This browser isn't supported, please upgrade your browser to the latest version.
Evan Kinnane in The Louder We Get. Photo by Trudie Lee.
#LoveisLove - 5 LGBTQIA+ stories on stage
From The Louder We Get to The Sum of Us, this week we're celebrating the 30th anniversary of Calgary Pride with a list of works from our stage that tell stories of the LGBTQIA+ community.
CW: Mentions of transphobia, homophobia, HIV/AIDS, death
Ted Atherton & Gordon Pinsent in The Sum of Us. Photo by Trudie Lee
By David Stevens
The relationships between fathers and sons can be as loving as they are turbulent. In David Steven’s The Sum of Us, Harry (a widower) and his son Jeff (a gay man) are both searching for a partner. Harry is completely accepting of Jeff’s sexuality and even tries to help him find “Mr. Right.” Soon Jeff meets Greg who is closeted due to his father’s homophobia. At first he finds it hard to adjust to Harry’s total acceptance and love, eventually breaking up with Jeff and being kicked out of his home because his father discovers his sexuality. The play takes a heartbreaking turn when Harry suffers a massive stroke and is left without the ability to walk or speak. Jeff takes care of him and they go on daily walks to the park where, in the final moments of the play, they run into Greg. Jeff and Greg agree to try and rekindle their romance and Harry gives his blessing.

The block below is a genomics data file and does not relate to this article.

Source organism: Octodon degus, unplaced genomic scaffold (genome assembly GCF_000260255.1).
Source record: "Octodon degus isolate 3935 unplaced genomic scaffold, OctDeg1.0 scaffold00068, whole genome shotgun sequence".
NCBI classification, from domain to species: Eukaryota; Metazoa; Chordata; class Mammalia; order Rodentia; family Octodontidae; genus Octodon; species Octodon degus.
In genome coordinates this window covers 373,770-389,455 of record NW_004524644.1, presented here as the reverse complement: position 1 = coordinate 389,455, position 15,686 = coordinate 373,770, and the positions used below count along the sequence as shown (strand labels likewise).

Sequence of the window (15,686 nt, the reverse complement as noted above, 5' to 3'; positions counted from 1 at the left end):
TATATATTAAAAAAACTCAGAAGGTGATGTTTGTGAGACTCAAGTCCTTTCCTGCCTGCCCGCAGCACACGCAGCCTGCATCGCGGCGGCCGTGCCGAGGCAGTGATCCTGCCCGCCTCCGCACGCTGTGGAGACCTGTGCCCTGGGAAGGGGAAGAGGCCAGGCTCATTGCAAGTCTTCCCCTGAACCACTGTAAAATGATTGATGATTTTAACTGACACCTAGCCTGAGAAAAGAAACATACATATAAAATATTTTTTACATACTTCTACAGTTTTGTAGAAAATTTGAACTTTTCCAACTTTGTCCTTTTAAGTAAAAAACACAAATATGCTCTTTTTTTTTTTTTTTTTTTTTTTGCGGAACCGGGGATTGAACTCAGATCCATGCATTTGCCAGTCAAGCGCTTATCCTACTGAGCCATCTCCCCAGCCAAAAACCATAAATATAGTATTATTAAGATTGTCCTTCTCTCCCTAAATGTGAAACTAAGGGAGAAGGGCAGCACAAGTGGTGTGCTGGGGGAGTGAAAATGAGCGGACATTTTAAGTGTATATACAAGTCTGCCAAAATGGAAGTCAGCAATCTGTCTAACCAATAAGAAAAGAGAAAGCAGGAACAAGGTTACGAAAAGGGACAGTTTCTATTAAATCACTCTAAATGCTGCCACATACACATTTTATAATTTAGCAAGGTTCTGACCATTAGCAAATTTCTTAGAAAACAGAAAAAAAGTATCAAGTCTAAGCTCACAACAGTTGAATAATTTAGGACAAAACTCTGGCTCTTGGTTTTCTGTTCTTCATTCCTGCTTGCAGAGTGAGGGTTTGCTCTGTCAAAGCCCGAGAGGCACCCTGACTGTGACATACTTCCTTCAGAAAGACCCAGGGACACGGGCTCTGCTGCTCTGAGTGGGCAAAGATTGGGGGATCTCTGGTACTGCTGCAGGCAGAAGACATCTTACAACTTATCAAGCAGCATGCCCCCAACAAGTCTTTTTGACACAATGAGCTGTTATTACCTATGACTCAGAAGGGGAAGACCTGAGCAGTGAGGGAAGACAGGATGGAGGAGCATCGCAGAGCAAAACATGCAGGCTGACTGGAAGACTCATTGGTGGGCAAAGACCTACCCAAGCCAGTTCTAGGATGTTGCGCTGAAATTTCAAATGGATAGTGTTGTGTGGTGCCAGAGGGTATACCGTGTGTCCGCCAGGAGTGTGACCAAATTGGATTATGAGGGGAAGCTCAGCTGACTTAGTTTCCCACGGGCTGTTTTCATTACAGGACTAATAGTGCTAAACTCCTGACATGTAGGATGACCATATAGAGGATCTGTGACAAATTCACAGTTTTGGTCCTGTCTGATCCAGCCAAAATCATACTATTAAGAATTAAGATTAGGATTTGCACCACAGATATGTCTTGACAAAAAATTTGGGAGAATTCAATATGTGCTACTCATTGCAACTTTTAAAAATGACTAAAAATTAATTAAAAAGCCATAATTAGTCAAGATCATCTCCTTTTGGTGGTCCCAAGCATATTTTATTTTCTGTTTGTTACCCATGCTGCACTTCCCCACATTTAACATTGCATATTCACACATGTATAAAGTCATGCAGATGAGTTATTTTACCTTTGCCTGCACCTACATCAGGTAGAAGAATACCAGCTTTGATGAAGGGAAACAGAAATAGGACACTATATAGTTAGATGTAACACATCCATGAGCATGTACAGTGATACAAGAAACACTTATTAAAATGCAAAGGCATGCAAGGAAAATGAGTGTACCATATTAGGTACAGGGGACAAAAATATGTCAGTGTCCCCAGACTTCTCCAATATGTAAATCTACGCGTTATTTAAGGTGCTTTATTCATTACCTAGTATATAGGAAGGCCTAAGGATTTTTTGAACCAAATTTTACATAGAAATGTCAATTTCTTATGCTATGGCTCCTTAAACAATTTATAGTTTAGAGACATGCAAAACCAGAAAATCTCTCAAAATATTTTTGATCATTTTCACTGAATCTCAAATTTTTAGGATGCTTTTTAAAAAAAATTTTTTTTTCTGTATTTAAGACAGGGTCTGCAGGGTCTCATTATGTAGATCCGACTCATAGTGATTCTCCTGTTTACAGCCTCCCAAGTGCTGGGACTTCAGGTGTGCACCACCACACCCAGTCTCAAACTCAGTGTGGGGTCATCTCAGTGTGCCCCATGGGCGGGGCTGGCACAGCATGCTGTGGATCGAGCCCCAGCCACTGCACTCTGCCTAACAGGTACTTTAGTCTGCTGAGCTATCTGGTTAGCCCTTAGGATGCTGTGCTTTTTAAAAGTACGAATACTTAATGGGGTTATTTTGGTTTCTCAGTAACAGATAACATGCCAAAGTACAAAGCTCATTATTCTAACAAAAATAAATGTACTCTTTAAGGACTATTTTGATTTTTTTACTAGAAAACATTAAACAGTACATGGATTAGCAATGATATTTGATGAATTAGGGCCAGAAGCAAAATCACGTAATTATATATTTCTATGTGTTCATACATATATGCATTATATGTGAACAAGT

Starring theatre legends Gordon Pinsent and Ted Atherton, Theatre Calgary’s 1991 production left critics in awe and Calgary Herald critic Martin Morrow even described it as "one of the best shows Theatre Calgary has ever done." The play went on to be adapted into a 1994 Australian film of the same name, starring Russell Crowe and Jack Thompson.
Nicholas Campbell & Jack Ackroyd in Hosanna.
By Michel Tremblay
When older films are discussed and their content is analyzed with a modern perspective, we often debate whether they “hold up” or have “stood the test of time.” Art is always a product of its time and often there are terms, symbols, and representations that do not stand the test of time and are problematic in a modern context. While parts of Michel Tremblay’s piece Hosanna certainly do not ‘hold up,’ it is still a groundbreaking piece of Canadian theatre, and the first to star a drag queen in the main role.
Hosanna tells the story of two people during Halloween night at their apartment; the titular Hosanna (a drag queen whose persona resembles an Elizabeth Taylor-esque Cleopatra) and Cuirette (a leather-clad older-gay biker). Dealing with feelings of love, jealousy, anger, aging and death, both Hosanna and Cuirette lament over certain aspects of their life that they are happy or unhappy about. A time capsule of 1970s gay culture, remounts of the play have been criticized for a number of reasons, the most prevalent being its portrayal of a transphobic ideology. At the end of the play, after a series of humiliating events, Hosanna identifies herself as a gay man and shrugs off her feminity in favour of a more ‘accepted’ life.
Hosanna played on Theatre Calgary’s second stage in 1977 starring Nicholas Campbell as Hosanna and Jack Ackroyd as Cuirette. Our 2017 production of Sisters: The Les Belles-Soeurs Musical was based on another of Michel Tremblay’s works, Les Belles-Soeurs, which also takes place in Montreal.
Evan Kinnane in The Louder We Get. Photo by Trudie Lee
Book by Kent Staines
Lyrics by Akiva Romer-Segal